In a 2019 CNN town hall during the Democratic Primary, climate activist and writer Robert Wood asked Senator Elizabeth Warren — a supporter of the GND — to elaborate on her position on the public ownership of utilities and capitalism’s role in exacerbating climate change.

Wood inquired, “Bernie Sanders has endorsed the idea of the public ownership of utilities, arguing that we can’t adequately solve this [climate] crisis without removing the profit motive from the distribution of essential needs like energy. As president, would you be willing to call out capitalism in this way and advocate for the public ownership of our utilities?”

Warren’s response — steeped in ideology — was unsurprisingly familiar and lukewarm at best, telling Wood, “Gosh, you know, I’m not sure that’s what gets you to the solution.” The Senator continued, highlighting her solution, “But for me, I think the way we get there is we just say, sorry, guys, but by 2035, you’re done. You’re not going to be using any more carbon-based fuels, that gets us to the right place. And if somebody wants to make a profit from building better solar panels and generating better battery storage, I’m not opposed to that.” Senator Warren concluded, “But I just want to be clear. We’ve got to have tough rules that we’re willing to enforce.”

Warren, while oversimplifying her plan, revealed her ideological commitment to the current economic order and aptly deflected from the underlying point in Wood’s question. As Wood gets at, the profit motive and private ownership are contradictory for the production and distribution of essential goods and services that virtually every person uses regularly. Wood was also getting at the notion that capitalism created this crisis and is incapable of serving the public interest.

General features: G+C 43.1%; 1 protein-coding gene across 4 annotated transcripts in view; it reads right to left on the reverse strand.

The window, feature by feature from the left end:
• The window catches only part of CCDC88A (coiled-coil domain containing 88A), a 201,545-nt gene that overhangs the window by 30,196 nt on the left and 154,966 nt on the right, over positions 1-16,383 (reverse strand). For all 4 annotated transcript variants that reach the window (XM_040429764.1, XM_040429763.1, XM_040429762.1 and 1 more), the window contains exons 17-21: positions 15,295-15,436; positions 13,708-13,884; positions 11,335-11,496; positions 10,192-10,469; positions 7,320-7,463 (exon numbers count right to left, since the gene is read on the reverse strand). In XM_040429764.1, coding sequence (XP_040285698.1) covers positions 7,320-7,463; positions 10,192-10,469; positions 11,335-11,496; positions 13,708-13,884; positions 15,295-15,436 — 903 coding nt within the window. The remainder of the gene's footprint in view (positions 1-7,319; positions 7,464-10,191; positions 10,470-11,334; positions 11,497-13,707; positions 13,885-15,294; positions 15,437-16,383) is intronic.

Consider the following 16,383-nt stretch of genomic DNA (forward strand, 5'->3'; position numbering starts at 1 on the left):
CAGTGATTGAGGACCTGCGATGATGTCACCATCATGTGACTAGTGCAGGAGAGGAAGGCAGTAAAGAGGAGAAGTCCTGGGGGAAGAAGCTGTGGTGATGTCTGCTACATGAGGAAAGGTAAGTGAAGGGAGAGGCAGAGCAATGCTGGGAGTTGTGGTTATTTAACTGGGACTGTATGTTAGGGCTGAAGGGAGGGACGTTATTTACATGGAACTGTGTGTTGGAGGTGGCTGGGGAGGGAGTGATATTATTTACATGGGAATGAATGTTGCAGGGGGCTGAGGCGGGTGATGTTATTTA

Warren’s response, although expected, is ideologically revealing and paints an idealistic vision of remedying a never-before-seen global challenge like climate change. The Senator’s response demonstrates the halfhearted incrementalism and the “let’s not rock the boat too much” commitments of many leading liberals through seeking market-place solutions, tougher rules, and public-private partnerships.

If only it were that simple! In the fossil fuel corporations’ eyes, they know what the GND signals: an end to business as usual. It’s against their business model to let it come to fruition, let alone liberals’ tepid implementation vision of marketplace reforms to meet the GND’s principles.

As any corporate executive will tell you, the goal of private industry is to remain competitive, gobble up market share, and ensure the financial health of the corporation. The rules of the privatized market dictate that they must increase profitability and are legally obligated (fiduciary responsibility) to protect the financial health of the corporation. That means fighting against “tougher rules”, “telling them they’re done by 2035”, and eating up competitors that threaten their future.